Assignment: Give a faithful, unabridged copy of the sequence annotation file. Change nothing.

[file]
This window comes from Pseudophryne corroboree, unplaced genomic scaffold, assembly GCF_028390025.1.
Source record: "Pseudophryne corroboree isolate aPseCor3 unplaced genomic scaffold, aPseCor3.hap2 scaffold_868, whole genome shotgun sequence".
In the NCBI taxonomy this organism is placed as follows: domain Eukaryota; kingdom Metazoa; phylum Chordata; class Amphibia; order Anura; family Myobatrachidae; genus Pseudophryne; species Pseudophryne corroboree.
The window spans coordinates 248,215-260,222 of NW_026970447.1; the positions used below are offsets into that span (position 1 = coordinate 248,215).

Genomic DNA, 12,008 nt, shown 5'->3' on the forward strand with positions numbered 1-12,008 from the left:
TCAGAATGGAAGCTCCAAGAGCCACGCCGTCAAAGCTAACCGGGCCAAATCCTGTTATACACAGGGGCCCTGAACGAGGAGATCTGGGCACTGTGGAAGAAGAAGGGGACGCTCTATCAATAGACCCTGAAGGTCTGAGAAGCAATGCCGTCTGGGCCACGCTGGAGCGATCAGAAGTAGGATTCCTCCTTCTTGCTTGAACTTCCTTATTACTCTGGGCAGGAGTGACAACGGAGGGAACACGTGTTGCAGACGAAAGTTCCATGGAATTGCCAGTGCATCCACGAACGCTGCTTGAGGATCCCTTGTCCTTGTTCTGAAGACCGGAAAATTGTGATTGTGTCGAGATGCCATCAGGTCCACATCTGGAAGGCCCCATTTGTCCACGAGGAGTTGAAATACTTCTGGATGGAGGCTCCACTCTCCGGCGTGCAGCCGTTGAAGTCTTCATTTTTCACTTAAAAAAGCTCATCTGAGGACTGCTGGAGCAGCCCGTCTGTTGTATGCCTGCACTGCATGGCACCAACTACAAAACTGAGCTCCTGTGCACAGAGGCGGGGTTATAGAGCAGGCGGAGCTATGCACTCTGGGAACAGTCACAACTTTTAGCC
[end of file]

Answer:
This window comes from Pseudophryne corroboree, unplaced genomic scaffold, assembly GCF_028390025.1.
Source record: "Pseudophryne corroboree isolate aPseCor3 unplaced genomic scaffold, aPseCor3.hap2 scaffold_868, whole genome shotgun sequence".
In the NCBI taxonomy this organism is placed as follows: domain Eukaryota; kingdom Metazoa; phylum Chordata; class Amphibia; order Anura; family Myobatrachidae; genus Pseudophryne; species Pseudophryne corroboree.
The window spans coordinates 248,215-260,222 of NW_026970447.1; the positions used below are offsets into that span (position 1 = coordinate 248,215).

Genomic DNA, 12,008 nt, shown 5'->3' on the forward strand with positions numbered 1-12,008 from the left:
TCAGAATGGAAGCTCCAAGAGCCACGCCGTCAAAGCTAACCGGGCCAAATCCTGTTATACACAGGGGCCCTGAACGAGGAGATCTGGGCACTGTGGAAGAAGAAGGGGACGCTCTATCAATAGACCCTGAAGGTCTGAGAAGCAATGCCGTCTGGGCCACGCTGGAGCGATCAGAAGTAGGATTCCTCCTTCTTGCTTGAACTTCCTTATTACTCTGGGCAGGAGTGACAACGGAGGGAACACGTGTTGCAGACGAAAGTTCCATGGAATTGCCAGTGCATCCACGAACGCTGCTTGAGGATCCCTTGTCCTTGTTCTGAAGACCGGAAAATTGTGATTGTGTCGAGATGCCATCAGGTCCACATCTGGAAGGCCCCATTTGTCCACGAGGAGTTGAAATACTTCTGGATGGAGGCTCCACTCTCCGGCGTGCAGCCGTTGAAGTCTTCATTTTTCACTTAAAAAAGCTCATCTGAGGACTGCTGGAGCAGCCCGTCTGTTGTATGCCTGCACTGCATGGCACCAACTACAAAACTGAGCTCCTGTGCACAGAGGCGGGGTTATAGAGCAGGCGGAGCTATGCACTCTGGGAACAGTCACAACTTTTAGCC